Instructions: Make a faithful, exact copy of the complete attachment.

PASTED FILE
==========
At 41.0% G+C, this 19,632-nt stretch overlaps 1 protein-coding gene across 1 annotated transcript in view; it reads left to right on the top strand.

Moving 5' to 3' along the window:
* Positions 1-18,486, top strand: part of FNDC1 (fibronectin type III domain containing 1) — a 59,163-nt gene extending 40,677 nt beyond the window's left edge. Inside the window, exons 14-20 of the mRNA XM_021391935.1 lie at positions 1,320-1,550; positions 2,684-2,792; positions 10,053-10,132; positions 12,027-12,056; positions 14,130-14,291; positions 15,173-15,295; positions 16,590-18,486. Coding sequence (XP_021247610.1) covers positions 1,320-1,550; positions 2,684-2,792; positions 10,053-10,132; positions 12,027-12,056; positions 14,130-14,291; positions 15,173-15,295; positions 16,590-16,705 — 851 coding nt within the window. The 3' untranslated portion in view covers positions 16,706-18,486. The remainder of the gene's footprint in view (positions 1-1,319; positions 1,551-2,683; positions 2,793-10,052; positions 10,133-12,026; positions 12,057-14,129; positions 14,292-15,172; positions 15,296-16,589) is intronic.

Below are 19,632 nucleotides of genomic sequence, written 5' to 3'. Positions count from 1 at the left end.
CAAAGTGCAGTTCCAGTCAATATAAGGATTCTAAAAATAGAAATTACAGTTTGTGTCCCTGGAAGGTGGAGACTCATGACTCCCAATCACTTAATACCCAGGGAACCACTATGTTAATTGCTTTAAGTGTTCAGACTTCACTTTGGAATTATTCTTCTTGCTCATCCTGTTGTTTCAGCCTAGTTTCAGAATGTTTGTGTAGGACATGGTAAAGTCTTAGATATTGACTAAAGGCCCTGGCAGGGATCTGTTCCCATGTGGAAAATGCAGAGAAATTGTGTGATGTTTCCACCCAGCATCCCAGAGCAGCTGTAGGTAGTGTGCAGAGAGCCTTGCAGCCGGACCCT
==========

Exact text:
At 41.0% G+C, this 19,632-nt stretch overlaps 1 protein-coding gene across 1 annotated transcript in view; it reads left to right on the top strand.

Moving 5' to 3' along the window:
* Positions 1-18,486, top strand: part of FNDC1 (fibronectin type III domain containing 1) — a 59,163-nt gene extending 40,677 nt beyond the window's left edge. Inside the window, exons 14-20 of the mRNA XM_021391935.1 lie at positions 1,320-1,550; positions 2,684-2,792; positions 10,053-10,132; positions 12,027-12,056; positions 14,130-14,291; positions 15,173-15,295; positions 16,590-18,486. Coding sequence (XP_021247610.1) covers positions 1,320-1,550; positions 2,684-2,792; positions 10,053-10,132; positions 12,027-12,056; positions 14,130-14,291; positions 15,173-15,295; positions 16,590-16,705 — 851 coding nt within the window. The 3' untranslated portion in view covers positions 16,706-18,486. The remainder of the gene's footprint in view (positions 1-1,319; positions 1,551-2,683; positions 2,793-10,052; positions 10,133-12,026; positions 12,057-14,129; positions 14,292-15,172; positions 15,296-16,589) is intronic.

Below are 19,632 nucleotides of genomic sequence, written 5' to 3'. Positions count from 1 at the left end.
CAAAGTGCAGTTCCAGTCAATATAAGGATTCTAAAAATAGAAATTACAGTTTGTGTCCCTGGAAGGTGGAGACTCATGACTCCCAATCACTTAATACCCAGGGAACCACTATGTTAATTGCTTTAAGTGTTCAGACTTCACTTTGGAATTATTCTTCTTGCTCATCCTGTTGTTTCAGCCTAGTTTCAGAATGTTTGTGTAGGACATGGTAAAGTCTTAGATATTGACTAAAGGCCCTGGCAGGGATCTGTTCCCATGTGGAAAATGCAGAGAAATTGTGTGATGTTTCCACCCAGCATCCCAGAGCAGCTGTAGGTAGTGTGCAGAGAGCCTTGCAGCCGGACCCT